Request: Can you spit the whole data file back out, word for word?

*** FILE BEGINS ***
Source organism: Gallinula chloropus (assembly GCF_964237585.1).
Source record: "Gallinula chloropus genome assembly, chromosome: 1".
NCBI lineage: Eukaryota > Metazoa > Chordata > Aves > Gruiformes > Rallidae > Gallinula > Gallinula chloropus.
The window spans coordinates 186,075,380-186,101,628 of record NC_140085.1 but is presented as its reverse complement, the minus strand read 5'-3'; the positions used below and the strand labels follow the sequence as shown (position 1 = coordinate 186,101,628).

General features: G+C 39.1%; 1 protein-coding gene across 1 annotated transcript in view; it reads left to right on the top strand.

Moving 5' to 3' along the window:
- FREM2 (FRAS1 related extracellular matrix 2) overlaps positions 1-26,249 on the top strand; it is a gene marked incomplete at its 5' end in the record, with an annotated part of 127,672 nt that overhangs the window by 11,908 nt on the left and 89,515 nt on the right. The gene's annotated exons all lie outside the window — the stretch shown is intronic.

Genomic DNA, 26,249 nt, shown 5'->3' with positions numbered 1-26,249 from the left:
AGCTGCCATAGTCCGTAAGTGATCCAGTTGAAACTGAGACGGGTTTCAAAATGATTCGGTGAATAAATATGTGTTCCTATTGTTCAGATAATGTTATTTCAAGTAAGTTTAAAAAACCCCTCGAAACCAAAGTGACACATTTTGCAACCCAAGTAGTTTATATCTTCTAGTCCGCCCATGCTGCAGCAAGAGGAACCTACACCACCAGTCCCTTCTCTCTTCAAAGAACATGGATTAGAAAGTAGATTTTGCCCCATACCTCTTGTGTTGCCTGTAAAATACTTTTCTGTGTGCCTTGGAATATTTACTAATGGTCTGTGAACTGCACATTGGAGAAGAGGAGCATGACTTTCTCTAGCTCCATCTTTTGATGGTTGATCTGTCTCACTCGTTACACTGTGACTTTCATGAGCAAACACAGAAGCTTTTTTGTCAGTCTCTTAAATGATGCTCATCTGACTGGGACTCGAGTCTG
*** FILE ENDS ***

Source organism: Gallinula chloropus (assembly GCF_964237585.1).
Source record: "Gallinula chloropus genome assembly, chromosome: 1".
NCBI lineage: Eukaryota > Metazoa > Chordata > Aves > Gruiformes > Rallidae > Gallinula > Gallinula chloropus.
The window spans coordinates 186,075,380-186,101,628 of record NC_140085.1 but is presented as its reverse complement, the minus strand read 5'-3'; the positions used below and the strand labels follow the sequence as shown (position 1 = coordinate 186,101,628).

General features: G+C 39.1%; 1 protein-coding gene across 1 annotated transcript in view; it reads left to right on the top strand.

Moving 5' to 3' along the window:
- FREM2 (FRAS1 related extracellular matrix 2) overlaps positions 1-26,249 on the top strand; it is a gene marked incomplete at its 5' end in the record, with an annotated part of 127,672 nt that overhangs the window by 11,908 nt on the left and 89,515 nt on the right. The gene's annotated exons all lie outside the window — the stretch shown is intronic.

Genomic DNA, 26,249 nt, shown 5'->3' with positions numbered 1-26,249 from the left:
AGCTGCCATAGTCCGTAAGTGATCCAGTTGAAACTGAGACGGGTTTCAAAATGATTCGGTGAATAAATATGTGTTCCTATTGTTCAGATAATGTTATTTCAAGTAAGTTTAAAAAACCCCTCGAAACCAAAGTGACACATTTTGCAACCCAAGTAGTTTATATCTTCTAGTCCGCCCATGCTGCAGCAAGAGGAACCTACACCACCAGTCCCTTCTCTCTTCAAAGAACATGGATTAGAAAGTAGATTTTGCCCCATACCTCTTGTGTTGCCTGTAAAATACTTTTCTGTGTGCCTTGGAATATTTACTAATGGTCTGTGAACTGCACATTGGAGAAGAGGAGCATGACTTTCTCTAGCTCCATCTTTTGATGGTTGATCTGTCTCACTCGTTACACTGTGACTTTCATGAGCAAACACAGAAGCTTTTTTGTCAGTCTCTTAAATGATGCTCATCTGACTGGGACTCGAGTCTG